In this guide, we continue with our offshore sailing routes for a three year blue water cruise around the world. In the previous article, we departed from the East Coast of the United States, sailed to Panama via the Bahamas and the Caribbean, and transited the canal to the Pacific Ocean. From there, we covered the Galapagos Islands, French Polynesia, the Cook Islands, Tonga and Fiji before finishing our first year’s cruise in New Zealand.
Next, we will complete our circumnavigation by sailing over the top of Australia, across the Indian Ocean, around South Africa and back to our starting point in the Caribbean. Keep reading to learn how you can plan your own voyage – all the way around the world.
Offshore Sailing Routes Down Under – New Zealand and Australia
After a four or five month pause from your world voyage, by March or April it’s once again safe to cast off the dock lines and cross the seas again. The next leg of the circumnavigation is across the notorious Tasman Sea, from Northern New Zealand to the East Coast of Australia. The goal for this sailing season will be to make it to South Africa by November, a similar distance to the first year’s cruise from Florida to New Zealand.
Like the passage south from Fiji, the sail across the Tasman Sea can also potentially mean encounters with challenging weather conditions. Some of the most talented professional boaters in the world have been lost in the Tasman Sea, like the blue water kayaker Andrew McAuley who disappeared at sea just one day away from landfall on the South Island of New Zealand.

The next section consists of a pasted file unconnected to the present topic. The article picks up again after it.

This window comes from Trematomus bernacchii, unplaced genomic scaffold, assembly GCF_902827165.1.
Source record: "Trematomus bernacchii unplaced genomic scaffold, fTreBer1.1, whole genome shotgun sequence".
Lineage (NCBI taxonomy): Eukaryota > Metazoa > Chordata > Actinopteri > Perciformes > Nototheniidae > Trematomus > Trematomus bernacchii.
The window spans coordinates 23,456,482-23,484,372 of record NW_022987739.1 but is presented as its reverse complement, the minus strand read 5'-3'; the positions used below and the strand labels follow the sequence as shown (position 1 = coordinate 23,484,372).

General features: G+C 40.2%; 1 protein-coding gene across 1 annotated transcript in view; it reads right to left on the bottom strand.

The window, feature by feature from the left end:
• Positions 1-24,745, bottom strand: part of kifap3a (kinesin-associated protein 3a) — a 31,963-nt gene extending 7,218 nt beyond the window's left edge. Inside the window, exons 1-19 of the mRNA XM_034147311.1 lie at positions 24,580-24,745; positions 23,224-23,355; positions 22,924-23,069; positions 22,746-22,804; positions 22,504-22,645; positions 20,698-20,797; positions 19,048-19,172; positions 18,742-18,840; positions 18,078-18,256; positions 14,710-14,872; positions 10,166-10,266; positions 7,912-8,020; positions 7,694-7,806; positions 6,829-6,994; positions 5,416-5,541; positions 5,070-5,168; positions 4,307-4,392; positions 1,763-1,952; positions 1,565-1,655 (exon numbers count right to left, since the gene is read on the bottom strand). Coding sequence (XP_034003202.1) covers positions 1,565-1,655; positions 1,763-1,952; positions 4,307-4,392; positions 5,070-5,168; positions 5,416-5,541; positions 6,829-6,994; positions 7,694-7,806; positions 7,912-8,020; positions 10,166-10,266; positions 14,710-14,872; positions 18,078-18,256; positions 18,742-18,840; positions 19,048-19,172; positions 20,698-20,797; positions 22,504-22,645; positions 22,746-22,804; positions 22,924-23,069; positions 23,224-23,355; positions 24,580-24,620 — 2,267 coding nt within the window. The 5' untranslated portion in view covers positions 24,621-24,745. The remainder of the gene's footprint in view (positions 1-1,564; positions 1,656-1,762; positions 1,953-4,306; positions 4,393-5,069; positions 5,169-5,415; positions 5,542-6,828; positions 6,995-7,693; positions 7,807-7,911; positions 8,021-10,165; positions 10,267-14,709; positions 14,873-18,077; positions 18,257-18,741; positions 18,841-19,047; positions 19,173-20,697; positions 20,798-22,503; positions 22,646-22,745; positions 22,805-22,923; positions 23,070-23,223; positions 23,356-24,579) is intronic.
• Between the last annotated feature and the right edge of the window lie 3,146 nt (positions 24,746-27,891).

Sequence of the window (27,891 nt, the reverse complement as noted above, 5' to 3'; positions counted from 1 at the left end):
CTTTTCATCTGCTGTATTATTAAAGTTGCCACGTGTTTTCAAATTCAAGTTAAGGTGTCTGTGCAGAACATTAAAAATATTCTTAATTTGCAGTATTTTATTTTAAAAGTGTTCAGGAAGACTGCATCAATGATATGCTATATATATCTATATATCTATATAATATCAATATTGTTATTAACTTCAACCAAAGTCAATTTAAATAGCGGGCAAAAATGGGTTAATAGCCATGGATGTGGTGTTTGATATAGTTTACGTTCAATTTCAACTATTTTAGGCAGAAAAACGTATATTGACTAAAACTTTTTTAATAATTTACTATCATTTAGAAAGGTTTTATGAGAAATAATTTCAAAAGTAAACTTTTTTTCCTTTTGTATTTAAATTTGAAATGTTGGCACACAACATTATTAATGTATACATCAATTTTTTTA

McAuley was further south in the Tasman, where the conditions are much worse than our route further north, but you will still want to take all precautions to make sure this is a safe passage. As always, be patient and wait for conditions to be ideal before departing and watch the weather closely as you make your way across. Make sure all your safety equipment is up to date, and have a plan in place for what to do in case a storm hits.
With luck, you should be making landfall in Australia about ten days after departure from New Zealand. Like New Zealand, Australia has a strict policy with regards to arrival, and they take all precautions to avoid accidental importation of foreign animals, plants or disease. If you have pets onboard, it’s a better idea to avoid making landfall here and planning a route further north through the Solomon Islands and Papua New Guinea instead.
Australia is an incredible place for the world cruiser to visit. There are endless possibilities for places to explore, from Tasmania to the Kimberley Coast and many places in between. In order to keep to our three year round the world schedule, we will plan to focus on sailing the Queensland Coast, making landfall in Brisbane.
Once you have cleared into the country, it might be a fun idea to plan an overland trip to the Australian Outback. The bush makes up much of the country, and no trip to Australia is complete without a visit there. Sydney also makes for an excellent side trip, with it’s iconic harbor and world famous Opera House.
The Great Barrier Reef
After you have enjoyed a few days or weeks of inland adventure, it will be time to turn your attention to the Great Barrier Reef – the largest reef in the world. The southern entrance to the Great Barrier Reef is just a short sail north of Brisbane, and our route sails inside the reef all the way to the northern tip of Queensland at Cape York. The reef encompasses countless islands and bays and deserves at least a month or two to properly explore.